So I find the current anti-anti-vaxxer backlash that I’m witnessing online and in the media quite interesting. I find myself agreeing more and more with the idea that we need to work together to keep ALL children in our society healthy, and that science isn’t evil. As some have pointed out on Twitter, peanut butter is not welcome at schools, so measles shouldn’t be either.

But then again, most years we’ve resisted the hype and chosen not to get the flu shot, and apparently that was a good call this year. So what would I do if it was suddenly made mandatory?

Note: edited to add sixth paragraph, February 7, 2015.

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Filed under babies, birth, breastfeeding, health, in the news, night-time parenting, parenting, periodic fever syndrome, PFAPA, schools

Positively PFAPA

The good news: BB#1’s periodic fevers respond quickly to Prednisone, cutting the episodes from a few days to less than one day. (This is also considered diagnostic: he does have PFAPA.)

The bad news: He had two fever episodes this month, four weeks apart instead of his more typical five-eight weeks. This is one of the side effects of this treatment; sometimes the fevers come closer together. We don’t know if that’s the case here, or it’s just a coincidence. Time will tell I guess. Still, another fever four weeks later is better than the symptoms recurring within days, which is what happened when we tried this medication with BB#2. And knowing that we have a quick treatment option on hand is a good thing, say, if we were to go on vacation. Which we won’t be any time soon, but still.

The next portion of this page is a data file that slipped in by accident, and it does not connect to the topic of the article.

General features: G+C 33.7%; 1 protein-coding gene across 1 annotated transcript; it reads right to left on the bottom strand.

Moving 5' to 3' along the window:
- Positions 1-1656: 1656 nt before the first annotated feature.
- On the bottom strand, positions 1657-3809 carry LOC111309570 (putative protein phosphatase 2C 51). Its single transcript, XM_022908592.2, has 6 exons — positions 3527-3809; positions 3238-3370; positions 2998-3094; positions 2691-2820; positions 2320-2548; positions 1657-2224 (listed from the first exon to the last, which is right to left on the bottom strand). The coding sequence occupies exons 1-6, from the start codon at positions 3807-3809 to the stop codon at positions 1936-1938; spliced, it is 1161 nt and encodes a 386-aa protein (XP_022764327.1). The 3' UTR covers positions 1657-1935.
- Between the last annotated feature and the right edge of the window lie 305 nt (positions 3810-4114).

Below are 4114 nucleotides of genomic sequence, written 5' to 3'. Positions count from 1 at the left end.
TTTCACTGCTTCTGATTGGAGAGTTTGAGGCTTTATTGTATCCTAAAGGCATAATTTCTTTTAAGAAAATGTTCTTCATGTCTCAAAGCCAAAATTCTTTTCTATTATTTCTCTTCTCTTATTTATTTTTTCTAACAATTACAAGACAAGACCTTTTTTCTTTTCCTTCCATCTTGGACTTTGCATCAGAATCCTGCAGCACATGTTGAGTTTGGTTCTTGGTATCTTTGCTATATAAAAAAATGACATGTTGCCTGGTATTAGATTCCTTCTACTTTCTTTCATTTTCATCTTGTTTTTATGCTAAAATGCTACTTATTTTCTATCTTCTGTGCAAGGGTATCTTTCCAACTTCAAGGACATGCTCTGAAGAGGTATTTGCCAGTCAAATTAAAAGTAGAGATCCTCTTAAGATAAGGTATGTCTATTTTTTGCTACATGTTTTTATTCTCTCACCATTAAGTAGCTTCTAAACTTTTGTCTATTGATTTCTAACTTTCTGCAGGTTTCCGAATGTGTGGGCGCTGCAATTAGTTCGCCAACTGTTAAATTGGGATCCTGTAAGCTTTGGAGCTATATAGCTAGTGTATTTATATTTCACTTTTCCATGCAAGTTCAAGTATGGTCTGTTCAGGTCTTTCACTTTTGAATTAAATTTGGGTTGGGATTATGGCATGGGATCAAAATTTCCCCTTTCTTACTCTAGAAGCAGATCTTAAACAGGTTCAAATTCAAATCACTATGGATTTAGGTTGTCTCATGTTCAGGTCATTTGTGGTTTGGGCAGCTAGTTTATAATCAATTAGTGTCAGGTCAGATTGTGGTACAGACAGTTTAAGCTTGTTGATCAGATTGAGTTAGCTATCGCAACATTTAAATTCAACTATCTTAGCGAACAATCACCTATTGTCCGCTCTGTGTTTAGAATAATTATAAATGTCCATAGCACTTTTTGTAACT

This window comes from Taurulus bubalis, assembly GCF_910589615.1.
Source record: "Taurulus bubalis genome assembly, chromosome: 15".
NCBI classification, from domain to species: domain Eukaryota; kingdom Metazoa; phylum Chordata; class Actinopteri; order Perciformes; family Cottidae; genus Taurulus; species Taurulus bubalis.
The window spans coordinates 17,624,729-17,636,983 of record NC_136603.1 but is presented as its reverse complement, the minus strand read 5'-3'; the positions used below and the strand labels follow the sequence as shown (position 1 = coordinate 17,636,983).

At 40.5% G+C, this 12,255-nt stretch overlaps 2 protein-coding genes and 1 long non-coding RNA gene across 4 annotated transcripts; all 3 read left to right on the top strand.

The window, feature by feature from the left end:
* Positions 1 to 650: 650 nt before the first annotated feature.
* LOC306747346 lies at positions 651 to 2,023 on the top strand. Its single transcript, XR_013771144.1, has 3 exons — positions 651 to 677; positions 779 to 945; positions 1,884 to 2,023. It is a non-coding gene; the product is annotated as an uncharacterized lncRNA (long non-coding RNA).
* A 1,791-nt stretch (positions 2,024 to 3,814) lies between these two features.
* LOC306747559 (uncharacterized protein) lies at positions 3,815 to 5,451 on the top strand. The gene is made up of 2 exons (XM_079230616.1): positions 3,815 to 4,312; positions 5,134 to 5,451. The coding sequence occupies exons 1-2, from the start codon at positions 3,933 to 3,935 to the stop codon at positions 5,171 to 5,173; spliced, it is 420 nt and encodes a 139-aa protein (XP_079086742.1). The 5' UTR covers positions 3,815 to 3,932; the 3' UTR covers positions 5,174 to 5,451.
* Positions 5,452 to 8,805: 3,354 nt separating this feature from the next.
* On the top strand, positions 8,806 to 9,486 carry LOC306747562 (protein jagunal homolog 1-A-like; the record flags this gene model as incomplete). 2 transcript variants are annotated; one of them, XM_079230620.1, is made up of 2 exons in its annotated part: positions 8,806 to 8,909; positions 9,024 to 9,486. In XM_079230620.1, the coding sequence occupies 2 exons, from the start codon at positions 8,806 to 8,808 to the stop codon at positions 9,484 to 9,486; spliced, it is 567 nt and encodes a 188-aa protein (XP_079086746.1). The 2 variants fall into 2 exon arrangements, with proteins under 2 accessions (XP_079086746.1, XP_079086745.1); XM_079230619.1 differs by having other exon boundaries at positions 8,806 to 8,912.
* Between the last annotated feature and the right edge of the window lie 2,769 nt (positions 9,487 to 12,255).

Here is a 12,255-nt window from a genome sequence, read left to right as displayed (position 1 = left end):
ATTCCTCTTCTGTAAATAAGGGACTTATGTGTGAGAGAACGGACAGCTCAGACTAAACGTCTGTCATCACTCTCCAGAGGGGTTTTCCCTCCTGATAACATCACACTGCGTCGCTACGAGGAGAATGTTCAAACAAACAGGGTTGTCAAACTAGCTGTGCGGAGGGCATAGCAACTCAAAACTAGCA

We’re hopeful that BB#1 grows out of this–from what I’ve read, kids often do by around age ten. But his tenth birthday is less than six weeks away so…Still, we’re not convinced a tonsillectomy is called for in his case, even though it seems to have worked for his brother. BB#2 has not had a classic PFAPA episode since before he got his tonsils and adenoids out in October of last year. Yay! That said, he’s had plenty of other regular colds, which he rarely got during the “PFAPA years”. Hopefully his immune system was just sorting itself out, because he still missed an awful lot of school last year. Admittedly many of those missed days were due to us being overly cautious, and the fact that he really doesn’t care for school (“Bueller, Bueller…”)

I won’t feel completely confident we’re out of the woods with either boy, well, maybe ever. BB#1 often had periods of six months where he didn’t have any fevers, which is why it took us so long to realize he was experiencing the same thing as his brother. And BB#2 once went eleven months with no fevers, so I won’t truly believed the surgery worked until at least December 1.